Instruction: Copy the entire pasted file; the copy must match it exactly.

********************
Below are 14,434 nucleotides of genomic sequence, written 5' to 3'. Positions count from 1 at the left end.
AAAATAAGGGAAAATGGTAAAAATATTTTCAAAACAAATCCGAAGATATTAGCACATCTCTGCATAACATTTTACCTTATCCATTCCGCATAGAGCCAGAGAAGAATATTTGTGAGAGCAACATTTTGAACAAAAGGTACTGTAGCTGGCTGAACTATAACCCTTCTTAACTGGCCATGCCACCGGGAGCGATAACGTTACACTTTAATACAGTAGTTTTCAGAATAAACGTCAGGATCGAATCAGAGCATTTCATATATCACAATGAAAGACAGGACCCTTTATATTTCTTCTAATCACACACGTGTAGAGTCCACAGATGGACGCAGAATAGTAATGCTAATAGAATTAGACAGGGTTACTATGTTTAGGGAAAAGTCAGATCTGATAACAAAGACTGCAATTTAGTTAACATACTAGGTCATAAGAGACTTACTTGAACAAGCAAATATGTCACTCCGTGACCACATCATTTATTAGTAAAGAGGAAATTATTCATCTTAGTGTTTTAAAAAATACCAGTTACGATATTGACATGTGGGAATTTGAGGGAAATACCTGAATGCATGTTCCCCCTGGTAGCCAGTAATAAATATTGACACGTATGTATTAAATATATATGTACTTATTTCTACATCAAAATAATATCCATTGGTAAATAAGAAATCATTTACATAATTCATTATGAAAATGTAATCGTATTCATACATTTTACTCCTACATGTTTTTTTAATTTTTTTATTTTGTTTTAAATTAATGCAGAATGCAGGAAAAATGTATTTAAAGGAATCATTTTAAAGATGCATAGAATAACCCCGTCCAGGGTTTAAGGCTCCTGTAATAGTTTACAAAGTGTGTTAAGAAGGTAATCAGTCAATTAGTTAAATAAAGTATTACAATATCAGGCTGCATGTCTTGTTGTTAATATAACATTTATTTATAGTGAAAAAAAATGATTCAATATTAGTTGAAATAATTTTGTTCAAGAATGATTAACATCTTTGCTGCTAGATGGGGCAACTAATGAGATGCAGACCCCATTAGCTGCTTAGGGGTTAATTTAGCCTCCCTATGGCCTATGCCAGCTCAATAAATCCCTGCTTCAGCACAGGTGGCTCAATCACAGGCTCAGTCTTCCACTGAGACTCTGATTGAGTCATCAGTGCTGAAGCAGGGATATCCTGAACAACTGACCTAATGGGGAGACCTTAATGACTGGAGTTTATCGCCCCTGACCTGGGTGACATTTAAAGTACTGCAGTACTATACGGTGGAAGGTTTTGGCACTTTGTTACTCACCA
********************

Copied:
Below are 14,434 nucleotides of genomic sequence, written 5' to 3'. Positions count from 1 at the left end.
AAAATAAGGGAAAATGGTAAAAATATTTTCAAAACAAATCCGAAGATATTAGCACATCTCTGCATAACATTTTACCTTATCCATTCCGCATAGAGCCAGAGAAGAATATTTGTGAGAGCAACATTTTGAACAAAAGGTACTGTAGCTGGCTGAACTATAACCCTTCTTAACTGGCCATGCCACCGGGAGCGATAACGTTACACTTTAATACAGTAGTTTTCAGAATAAACGTCAGGATCGAATCAGAGCATTTCATATATCACAATGAAAGACAGGACCCTTTATATTTCTTCTAATCACACACGTGTAGAGTCCACAGATGGACGCAGAATAGTAATGCTAATAGAATTAGACAGGGTTACTATGTTTAGGGAAAAGTCAGATCTGATAACAAAGACTGCAATTTAGTTAACATACTAGGTCATAAGAGACTTACTTGAACAAGCAAATATGTCACTCCGTGACCACATCATTTATTAGTAAAGAGGAAATTATTCATCTTAGTGTTTTAAAAAATACCAGTTACGATATTGACATGTGGGAATTTGAGGGAAATACCTGAATGCATGTTCCCCCTGGTAGCCAGTAATAAATATTGACACGTATGTATTAAATATATATGTACTTATTTCTACATCAAAATAATATCCATTGGTAAATAAGAAATCATTTACATAATTCATTATGAAAATGTAATCGTATTCATACATTTTACTCCTACATGTTTTTTTAATTTTTTTATTTTGTTTTAAATTAATGCAGAATGCAGGAAAAATGTATTTAAAGGAATCATTTTAAAGATGCATAGAATAACCCCGTCCAGGGTTTAAGGCTCCTGTAATAGTTTACAAAGTGTGTTAAGAAGGTAATCAGTCAATTAGTTAAATAAAGTATTACAATATCAGGCTGCATGTCTTGTTGTTAATATAACATTTATTTATAGTGAAAAAAAATGATTCAATATTAGTTGAAATAATTTTGTTCAAGAATGATTAACATCTTTGCTGCTAGATGGGGCAACTAATGAGATGCAGACCCCATTAGCTGCTTAGGGGTTAATTTAGCCTCCCTATGGCCTATGCCAGCTCAATAAATCCCTGCTTCAGCACAGGTGGCTCAATCACAGGCTCAGTCTTCCACTGAGACTCTGATTGAGTCATCAGTGCTGAAGCAGGGATATCCTGAACAACTGACCTAATGGGGAGACCTTAATGACTGGAGTTTATCGCCCCTGACCTGGGTGACATTTAAAGTACTGCAGTACTATACGGTGGAAGGTTTTGGCACTTTGTTACTCACCA